Birch wood is most widely used for producing rotary cut veneer in manufacture of plywood and densified wood laminates. Beyond that, birch is used for production of parquet, wooden parts of guns, turnery and household goods. Application of birch in constructional elements is limited due to its tendency to cupping. Wood of Karelian birch (with a beautiful texture pattern caused by wood flaws, like curly grain and knots) is used for manufacture of high-end furniture and various handicrafts.
Crushed wood is used for wood chip boards and fiber boards, cellulose, furfural, xylitol and other forest chemical products.
Dry distillation enables to obtain chain chemical products, which serve as a basis for production of varnishes, formalin, perfumes. Birch logs are also used for charring.
Birch logs are a valuable fuel with high calorific capacity. Soot is used for production of inks and paints.
More good news: Since the emergence of bronze birch borer, many new birch species and varieties have been discovered that are resistant to the pest, including river birch, which grows beautifully in New York and Connecticut.
Both male and female birch trees flower (the name for that is “monoecious”). The flowers, known as catkins, on male trees droop down — and on female trees, they sit upright.
Though birch trees grow quickly, they don’t live as long as other ornamental trees. The average lifespan of a birch tree is about 140 years, still long enough for your family to enjoy its beauty for generations.
White birch trees aren’t the only kind of birch tree out there. In addition to the river birch, which we mentioned earlier, there are at least 10 birch species native to North America, and much more native to Europe and Asia. They’re all characterized by the eye-shaped markings in their bark, earning them the nickname of “The Watchful Tree.”
Love Birch Trees Even More Now?
If you’re a homeowner lucky enough to have a stately birch in your landscape, now you’ll be able to impress your neighbors and guests with all kinds of birch tree trivia. Love the beautiful birch even more and want a grove of your own? Contact the tree-care professionals at Neave Landscaping!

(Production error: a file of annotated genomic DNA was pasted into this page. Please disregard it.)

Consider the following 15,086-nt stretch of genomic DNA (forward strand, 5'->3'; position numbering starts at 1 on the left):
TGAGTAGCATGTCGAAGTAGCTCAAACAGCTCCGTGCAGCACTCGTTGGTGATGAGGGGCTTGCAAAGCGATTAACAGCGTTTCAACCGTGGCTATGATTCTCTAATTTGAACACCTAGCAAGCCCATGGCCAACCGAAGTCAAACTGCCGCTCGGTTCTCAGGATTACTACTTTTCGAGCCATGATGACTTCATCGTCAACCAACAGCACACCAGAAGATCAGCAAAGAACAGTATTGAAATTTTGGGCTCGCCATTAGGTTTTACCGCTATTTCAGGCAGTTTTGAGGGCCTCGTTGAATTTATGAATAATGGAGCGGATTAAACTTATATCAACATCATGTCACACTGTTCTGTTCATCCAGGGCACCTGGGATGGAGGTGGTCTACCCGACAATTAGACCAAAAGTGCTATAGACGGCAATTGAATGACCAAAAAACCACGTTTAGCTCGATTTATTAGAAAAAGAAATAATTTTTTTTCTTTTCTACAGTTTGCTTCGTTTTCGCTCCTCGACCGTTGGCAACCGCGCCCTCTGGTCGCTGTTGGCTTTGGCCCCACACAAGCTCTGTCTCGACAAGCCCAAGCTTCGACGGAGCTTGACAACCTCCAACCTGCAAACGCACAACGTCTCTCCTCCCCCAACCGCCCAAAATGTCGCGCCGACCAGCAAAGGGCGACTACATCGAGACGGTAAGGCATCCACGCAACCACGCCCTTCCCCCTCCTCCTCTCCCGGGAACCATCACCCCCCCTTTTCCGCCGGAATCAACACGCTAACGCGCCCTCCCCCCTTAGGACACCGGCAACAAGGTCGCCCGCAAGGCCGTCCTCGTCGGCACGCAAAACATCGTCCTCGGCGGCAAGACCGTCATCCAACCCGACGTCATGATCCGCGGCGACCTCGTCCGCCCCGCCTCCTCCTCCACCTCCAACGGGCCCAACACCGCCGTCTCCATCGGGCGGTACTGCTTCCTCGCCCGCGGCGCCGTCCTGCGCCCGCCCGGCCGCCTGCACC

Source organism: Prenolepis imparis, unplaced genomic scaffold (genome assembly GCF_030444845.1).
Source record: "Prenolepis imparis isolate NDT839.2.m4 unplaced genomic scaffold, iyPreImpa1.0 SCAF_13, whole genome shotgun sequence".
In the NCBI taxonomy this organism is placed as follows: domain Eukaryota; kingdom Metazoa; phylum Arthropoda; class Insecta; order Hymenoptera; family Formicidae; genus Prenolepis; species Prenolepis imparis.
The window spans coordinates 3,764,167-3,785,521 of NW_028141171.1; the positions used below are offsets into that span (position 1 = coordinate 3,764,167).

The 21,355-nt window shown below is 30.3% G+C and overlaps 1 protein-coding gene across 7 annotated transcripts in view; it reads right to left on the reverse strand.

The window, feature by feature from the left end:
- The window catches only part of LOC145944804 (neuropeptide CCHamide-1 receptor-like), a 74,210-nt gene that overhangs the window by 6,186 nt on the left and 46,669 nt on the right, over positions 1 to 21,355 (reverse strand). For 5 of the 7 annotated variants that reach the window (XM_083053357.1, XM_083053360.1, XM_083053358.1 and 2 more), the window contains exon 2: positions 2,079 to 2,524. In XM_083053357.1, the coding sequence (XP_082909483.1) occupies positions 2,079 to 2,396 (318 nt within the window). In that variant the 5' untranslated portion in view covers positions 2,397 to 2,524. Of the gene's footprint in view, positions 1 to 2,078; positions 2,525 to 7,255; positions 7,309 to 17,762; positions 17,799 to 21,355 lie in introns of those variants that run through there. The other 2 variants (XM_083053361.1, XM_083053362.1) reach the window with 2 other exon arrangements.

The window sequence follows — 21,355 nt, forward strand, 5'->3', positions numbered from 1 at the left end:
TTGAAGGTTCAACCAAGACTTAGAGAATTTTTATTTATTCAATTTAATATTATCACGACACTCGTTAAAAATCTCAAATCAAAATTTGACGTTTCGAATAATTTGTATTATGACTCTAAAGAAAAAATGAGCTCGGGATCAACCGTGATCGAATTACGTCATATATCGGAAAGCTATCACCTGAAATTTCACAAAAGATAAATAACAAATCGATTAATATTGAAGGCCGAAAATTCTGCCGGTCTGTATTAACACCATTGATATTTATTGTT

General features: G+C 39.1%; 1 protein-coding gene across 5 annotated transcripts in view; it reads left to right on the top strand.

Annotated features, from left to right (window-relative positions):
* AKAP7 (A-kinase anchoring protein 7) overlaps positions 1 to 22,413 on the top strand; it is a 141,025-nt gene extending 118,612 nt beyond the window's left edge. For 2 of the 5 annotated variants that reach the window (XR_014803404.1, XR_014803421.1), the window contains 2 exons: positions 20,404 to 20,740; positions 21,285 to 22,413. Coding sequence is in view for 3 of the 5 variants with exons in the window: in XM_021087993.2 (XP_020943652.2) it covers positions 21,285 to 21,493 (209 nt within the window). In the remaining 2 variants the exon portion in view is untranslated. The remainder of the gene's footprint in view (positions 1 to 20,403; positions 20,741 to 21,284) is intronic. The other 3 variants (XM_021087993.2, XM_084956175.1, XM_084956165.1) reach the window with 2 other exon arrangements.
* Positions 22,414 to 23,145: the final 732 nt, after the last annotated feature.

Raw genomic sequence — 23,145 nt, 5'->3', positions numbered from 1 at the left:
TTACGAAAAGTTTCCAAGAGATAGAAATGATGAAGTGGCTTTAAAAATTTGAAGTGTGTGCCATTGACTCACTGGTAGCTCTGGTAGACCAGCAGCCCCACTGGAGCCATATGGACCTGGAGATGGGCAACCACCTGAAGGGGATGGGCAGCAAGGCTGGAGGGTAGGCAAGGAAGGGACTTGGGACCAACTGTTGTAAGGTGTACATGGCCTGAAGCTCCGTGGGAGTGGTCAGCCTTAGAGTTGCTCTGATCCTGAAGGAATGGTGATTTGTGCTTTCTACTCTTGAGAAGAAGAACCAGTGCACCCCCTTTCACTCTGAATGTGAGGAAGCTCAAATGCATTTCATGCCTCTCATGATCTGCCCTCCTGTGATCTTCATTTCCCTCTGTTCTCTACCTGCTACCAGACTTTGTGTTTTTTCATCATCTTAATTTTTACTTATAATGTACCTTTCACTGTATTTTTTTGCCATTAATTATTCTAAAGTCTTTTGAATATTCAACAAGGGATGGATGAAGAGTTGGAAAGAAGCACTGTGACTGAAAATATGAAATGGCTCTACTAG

We’ll set up a complimentary property assessment that will determine the best type of trees (and other plants) for your landscape, and help you design and install the perfect outdoor living space. We can even help you care for your trees and plants after we’ve installed them.
If you’re in the Hudson Valley, call (845) 463-0592. From Westchester County, dial (914) 271-7996, and if you’re in Connecticut, call us at (203) 212-4800. Or fill out the web form on our site, and we’ll contact you to set up a consultation.
Image credit: Wikipedia
Garden Detective: Birch tree is looking sad | The Sacramento Bee
I live in the Fair Oaks area and have noticed birch trees with dead branches at the top (including ours). Is there a disease in the area, and is the whole tree going to die?
– Lois Gulliksen, Fair Oaks
You are not alone. Birch trees are one of the most common landscape trees in our area. But they weren’t meant for drought – or long lives.
Your tree is probably a European white birch ( Betula pendula), according to the UC master gardeners. As these trees mature, the bark on the main trunk and limbs becomes white but is marked with deep, black clefts.
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In the Sacramento region, the life span of a birch tree is approximately 25 to 40 years. Decline will often show in branch die-back or leaf drop. During drought, birch trees – which need consistent and deep irrigation – show signs of stress such as those dead branches. Or that die-back may just be signs of old age and a steady decline.